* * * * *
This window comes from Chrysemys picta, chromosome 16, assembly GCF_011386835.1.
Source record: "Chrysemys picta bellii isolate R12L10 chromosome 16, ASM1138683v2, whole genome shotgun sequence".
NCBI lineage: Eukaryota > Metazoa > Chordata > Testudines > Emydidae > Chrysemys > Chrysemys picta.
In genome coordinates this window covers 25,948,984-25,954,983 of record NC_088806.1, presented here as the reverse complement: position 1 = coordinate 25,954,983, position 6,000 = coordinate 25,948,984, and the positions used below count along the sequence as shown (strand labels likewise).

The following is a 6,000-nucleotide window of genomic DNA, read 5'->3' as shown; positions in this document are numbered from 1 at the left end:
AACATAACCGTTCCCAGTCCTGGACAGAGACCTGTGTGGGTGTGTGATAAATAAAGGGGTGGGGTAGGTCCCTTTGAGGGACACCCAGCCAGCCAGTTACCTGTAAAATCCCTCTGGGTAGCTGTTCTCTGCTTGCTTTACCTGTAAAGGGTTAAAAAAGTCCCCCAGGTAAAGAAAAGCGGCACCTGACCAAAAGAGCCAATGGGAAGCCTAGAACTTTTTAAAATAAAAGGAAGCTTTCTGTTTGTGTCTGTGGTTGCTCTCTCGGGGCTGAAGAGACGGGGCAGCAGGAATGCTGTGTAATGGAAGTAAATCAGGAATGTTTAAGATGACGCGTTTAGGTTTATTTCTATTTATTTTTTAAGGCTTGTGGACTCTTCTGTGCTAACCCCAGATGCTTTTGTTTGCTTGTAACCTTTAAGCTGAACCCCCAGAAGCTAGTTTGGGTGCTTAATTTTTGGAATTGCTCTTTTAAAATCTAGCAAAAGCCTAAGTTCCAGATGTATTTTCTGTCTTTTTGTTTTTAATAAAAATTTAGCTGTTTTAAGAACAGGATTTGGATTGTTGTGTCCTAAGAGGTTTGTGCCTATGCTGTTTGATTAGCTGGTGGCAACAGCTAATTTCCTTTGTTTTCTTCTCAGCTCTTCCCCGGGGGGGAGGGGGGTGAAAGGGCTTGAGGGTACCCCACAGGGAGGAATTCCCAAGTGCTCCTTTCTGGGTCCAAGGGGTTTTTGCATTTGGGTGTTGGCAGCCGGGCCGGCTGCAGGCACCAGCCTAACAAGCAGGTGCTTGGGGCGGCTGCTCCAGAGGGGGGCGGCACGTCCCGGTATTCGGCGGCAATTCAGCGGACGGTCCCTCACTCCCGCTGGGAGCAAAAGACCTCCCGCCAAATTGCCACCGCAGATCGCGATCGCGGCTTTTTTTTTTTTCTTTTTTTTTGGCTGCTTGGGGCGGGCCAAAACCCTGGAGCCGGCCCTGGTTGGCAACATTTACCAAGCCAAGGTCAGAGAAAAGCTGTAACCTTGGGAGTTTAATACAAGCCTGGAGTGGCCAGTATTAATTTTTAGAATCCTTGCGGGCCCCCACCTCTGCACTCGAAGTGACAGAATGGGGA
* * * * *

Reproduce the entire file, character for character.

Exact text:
This window comes from Chrysemys picta, chromosome 16, assembly GCF_011386835.1.
Source record: "Chrysemys picta bellii isolate R12L10 chromosome 16, ASM1138683v2, whole genome shotgun sequence".
NCBI lineage: Eukaryota > Metazoa > Chordata > Testudines > Emydidae > Chrysemys > Chrysemys picta.
In genome coordinates this window covers 25,948,984-25,954,983 of record NC_088806.1, presented here as the reverse complement: position 1 = coordinate 25,954,983, position 6,000 = coordinate 25,948,984, and the positions used below count along the sequence as shown (strand labels likewise).

The following is a 6,000-nucleotide window of genomic DNA, read 5'->3' as shown; positions in this document are numbered from 1 at the left end:
AACATAACCGTTCCCAGTCCTGGACAGAGACCTGTGTGGGTGTGTGATAAATAAAGGGGTGGGGTAGGTCCCTTTGAGGGACACCCAGCCAGCCAGTTACCTGTAAAATCCCTCTGGGTAGCTGTTCTCTGCTTGCTTTACCTGTAAAGGGTTAAAAAAGTCCCCCAGGTAAAGAAAAGCGGCACCTGACCAAAAGAGCCAATGGGAAGCCTAGAACTTTTTAAAATAAAAGGAAGCTTTCTGTTTGTGTCTGTGGTTGCTCTCTCGGGGCTGAAGAGACGGGGCAGCAGGAATGCTGTGTAATGGAAGTAAATCAGGAATGTTTAAGATGACGCGTTTAGGTTTATTTCTATTTATTTTTTAAGGCTTGTGGACTCTTCTGTGCTAACCCCAGATGCTTTTGTTTGCTTGTAACCTTTAAGCTGAACCCCCAGAAGCTAGTTTGGGTGCTTAATTTTTGGAATTGCTCTTTTAAAATCTAGCAAAAGCCTAAGTTCCAGATGTATTTTCTGTCTTTTTGTTTTTAATAAAAATTTAGCTGTTTTAAGAACAGGATTTGGATTGTTGTGTCCTAAGAGGTTTGTGCCTATGCTGTTTGATTAGCTGGTGGCAACAGCTAATTTCCTTTGTTTTCTTCTCAGCTCTTCCCCGGGGGGGAGGGGGGTGAAAGGGCTTGAGGGTACCCCACAGGGAGGAATTCCCAAGTGCTCCTTTCTGGGTCCAAGGGGTTTTTGCATTTGGGTGTTGGCAGCCGGGCCGGCTGCAGGCACCAGCCTAACAAGCAGGTGCTTGGGGCGGCTGCTCCAGAGGGGGGCGGCACGTCCCGGTATTCGGCGGCAATTCAGCGGACGGTCCCTCACTCCCGCTGGGAGCAAAAGACCTCCCGCCAAATTGCCACCGCAGATCGCGATCGCGGCTTTTTTTTTTTTCTTTTTTTTTGGCTGCTTGGGGCGGGCCAAAACCCTGGAGCCGGCCCTGGTTGGCAACATTTACCAAGCCAAGGTCAGAGAAAAGCTGTAACCTTGGGAGTTTAATACAAGCCTGGAGTGGCCAGTATTAATTTTTAGAATCCTTGCGGGCCCCCACCTCTGCACTCGAAGTGACAGAATGGGGA